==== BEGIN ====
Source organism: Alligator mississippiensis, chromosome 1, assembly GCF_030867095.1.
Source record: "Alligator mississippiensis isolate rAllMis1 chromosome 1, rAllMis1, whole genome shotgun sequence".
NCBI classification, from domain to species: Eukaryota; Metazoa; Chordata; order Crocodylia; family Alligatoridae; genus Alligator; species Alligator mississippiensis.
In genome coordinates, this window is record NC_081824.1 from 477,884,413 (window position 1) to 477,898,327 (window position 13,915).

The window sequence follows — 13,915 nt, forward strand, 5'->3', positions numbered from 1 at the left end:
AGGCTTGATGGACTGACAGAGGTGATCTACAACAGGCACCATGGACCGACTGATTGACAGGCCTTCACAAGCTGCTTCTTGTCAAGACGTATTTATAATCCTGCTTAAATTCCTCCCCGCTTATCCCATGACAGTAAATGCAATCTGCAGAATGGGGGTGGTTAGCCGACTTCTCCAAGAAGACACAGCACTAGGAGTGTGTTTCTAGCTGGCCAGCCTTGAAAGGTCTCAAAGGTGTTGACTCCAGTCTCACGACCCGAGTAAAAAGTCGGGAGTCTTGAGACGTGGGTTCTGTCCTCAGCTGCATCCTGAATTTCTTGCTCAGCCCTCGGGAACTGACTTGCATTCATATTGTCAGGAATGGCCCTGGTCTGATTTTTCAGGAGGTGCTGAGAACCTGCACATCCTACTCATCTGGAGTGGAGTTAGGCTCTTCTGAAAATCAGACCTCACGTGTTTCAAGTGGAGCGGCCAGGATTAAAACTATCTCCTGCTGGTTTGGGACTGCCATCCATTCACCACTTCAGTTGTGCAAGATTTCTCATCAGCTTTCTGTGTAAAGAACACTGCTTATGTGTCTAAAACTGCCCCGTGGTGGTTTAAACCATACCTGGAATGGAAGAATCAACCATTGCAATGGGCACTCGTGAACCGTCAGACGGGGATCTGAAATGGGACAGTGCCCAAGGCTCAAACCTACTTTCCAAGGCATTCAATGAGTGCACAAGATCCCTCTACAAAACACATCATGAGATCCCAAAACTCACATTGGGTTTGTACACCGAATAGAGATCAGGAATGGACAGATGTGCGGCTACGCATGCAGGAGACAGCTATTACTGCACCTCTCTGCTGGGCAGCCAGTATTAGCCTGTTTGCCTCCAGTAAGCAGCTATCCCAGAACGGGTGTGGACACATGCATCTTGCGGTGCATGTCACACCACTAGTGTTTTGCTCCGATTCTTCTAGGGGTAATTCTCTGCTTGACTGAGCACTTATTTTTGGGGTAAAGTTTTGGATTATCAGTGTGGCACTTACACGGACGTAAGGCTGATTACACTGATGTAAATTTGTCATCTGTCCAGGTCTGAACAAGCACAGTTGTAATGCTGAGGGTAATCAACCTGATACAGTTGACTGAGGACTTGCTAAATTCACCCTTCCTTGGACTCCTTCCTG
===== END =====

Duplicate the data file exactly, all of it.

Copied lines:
Source organism: Alligator mississippiensis, chromosome 1, assembly GCF_030867095.1.
Source record: "Alligator mississippiensis isolate rAllMis1 chromosome 1, rAllMis1, whole genome shotgun sequence".
NCBI classification, from domain to species: Eukaryota; Metazoa; Chordata; order Crocodylia; family Alligatoridae; genus Alligator; species Alligator mississippiensis.
In genome coordinates, this window is record NC_081824.1 from 477,884,413 (window position 1) to 477,898,327 (window position 13,915).

The window sequence follows — 13,915 nt, forward strand, 5'->3', positions numbered from 1 at the left end:
AGGCTTGATGGACTGACAGAGGTGATCTACAACAGGCACCATGGACCGACTGATTGACAGGCCTTCACAAGCTGCTTCTTGTCAAGACGTATTTATAATCCTGCTTAAATTCCTCCCCGCTTATCCCATGACAGTAAATGCAATCTGCAGAATGGGGGTGGTTAGCCGACTTCTCCAAGAAGACACAGCACTAGGAGTGTGTTTCTAGCTGGCCAGCCTTGAAAGGTCTCAAAGGTGTTGACTCCAGTCTCACGACCCGAGTAAAAAGTCGGGAGTCTTGAGACGTGGGTTCTGTCCTCAGCTGCATCCTGAATTTCTTGCTCAGCCCTCGGGAACTGACTTGCATTCATATTGTCAGGAATGGCCCTGGTCTGATTTTTCAGGAGGTGCTGAGAACCTGCACATCCTACTCATCTGGAGTGGAGTTAGGCTCTTCTGAAAATCAGACCTCACGTGTTTCAAGTGGAGCGGCCAGGATTAAAACTATCTCCTGCTGGTTTGGGACTGCCATCCATTCACCACTTCAGTTGTGCAAGATTTCTCATCAGCTTTCTGTGTAAAGAACACTGCTTATGTGTCTAAAACTGCCCCGTGGTGGTTTAAACCATACCTGGAATGGAAGAATCAACCATTGCAATGGGCACTCGTGAACCGTCAGACGGGGATCTGAAATGGGACAGTGCCCAAGGCTCAAACCTACTTTCCAAGGCATTCAATGAGTGCACAAGATCCCTCTACAAAACACATCATGAGATCCCAAAACTCACATTGGGTTTGTACACCGAATAGAGATCAGGAATGGACAGATGTGCGGCTACGCATGCAGGAGACAGCTATTACTGCACCTCTCTGCTGGGCAGCCAGTATTAGCCTGTTTGCCTCCAGTAAGCAGCTATCCCAGAACGGGTGTGGACACATGCATCTTGCGGTGCATGTCACACCACTAGTGTTTTGCTCCGATTCTTCTAGGGGTAATTCTCTGCTTGACTGAGCACTTATTTTTGGGGTAAAGTTTTGGATTATCAGTGTGGCACTTACACGGACGTAAGGCTGATTACACTGATGTAAATTTGTCATCTGTCCAGGTCTGAACAAGCACAGTTGTAATGCTGAGGGTAATCAACCTGATACAGTTGACTGAGGACTTGCTAAATTCACCCTTCCTTGGACTCCTTCCTG